Orders had been given that in case of fog, which is very common in the Baltic, both vessels should steam at half speed. A fog came on, and the Standard reduced speed, but the Polar Star did not. She quickly overtook us and was within a few inches of our stern before she was perceived. There was a great commotion on board both vessels, and each was quickly turned a little out of her course. The Polar Star passed us so closely that we could have shaken hands with those on her decks. The rest of our voyage was accomplished without incident.

On landing at Copenhagen we were met by the old King of Denmark, the then Princess of Wales, Princess Victoria, the King of Greece, and many other royalties, and drove to Bernstorff Castle, a short distance from Copenhagen. I t is a very small residence and was most uncomfortably crowded. There is a tiny park and a rose garden which the late queen had planted.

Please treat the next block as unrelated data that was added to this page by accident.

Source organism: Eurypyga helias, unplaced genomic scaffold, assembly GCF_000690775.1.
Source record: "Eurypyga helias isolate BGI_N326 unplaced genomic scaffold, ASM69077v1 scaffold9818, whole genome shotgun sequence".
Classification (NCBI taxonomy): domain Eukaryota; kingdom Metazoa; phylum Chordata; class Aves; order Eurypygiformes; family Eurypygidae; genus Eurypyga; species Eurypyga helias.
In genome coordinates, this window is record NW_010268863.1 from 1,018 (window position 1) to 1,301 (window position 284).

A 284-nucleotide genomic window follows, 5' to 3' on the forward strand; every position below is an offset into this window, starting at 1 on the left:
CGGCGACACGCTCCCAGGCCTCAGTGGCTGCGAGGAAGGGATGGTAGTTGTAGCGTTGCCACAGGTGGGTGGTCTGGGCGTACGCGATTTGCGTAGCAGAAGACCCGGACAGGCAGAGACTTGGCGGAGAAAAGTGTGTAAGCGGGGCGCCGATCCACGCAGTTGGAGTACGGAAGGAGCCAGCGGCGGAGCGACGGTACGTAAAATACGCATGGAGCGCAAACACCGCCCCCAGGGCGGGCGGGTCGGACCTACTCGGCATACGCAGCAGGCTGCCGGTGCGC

Princess Victoria took great delight in her small cousins, and they, on their part, manifested much affection for "Auntie Toria," as they always called her. Indeed, the three little girlies were objects of adoration to all the family. The Princess of Wales slept in the room adjoining mine.

Copenhagen manufactures really beautiful china. Each piece is painted by artists, and no two pieces are exactly alike. For the most part it is white and blue, and one wonders at the variety of designs which can be executed in these colours. I saw no poverty in Copenhagen, nor, indeed, any great show of riches. The people, so far as I could judge, are well educated and many of them, even amongst the servants, spoke Danish, and either English or German. They do not seem to be ashamed or afraid of work, and they are very good agriculturists and gardeners.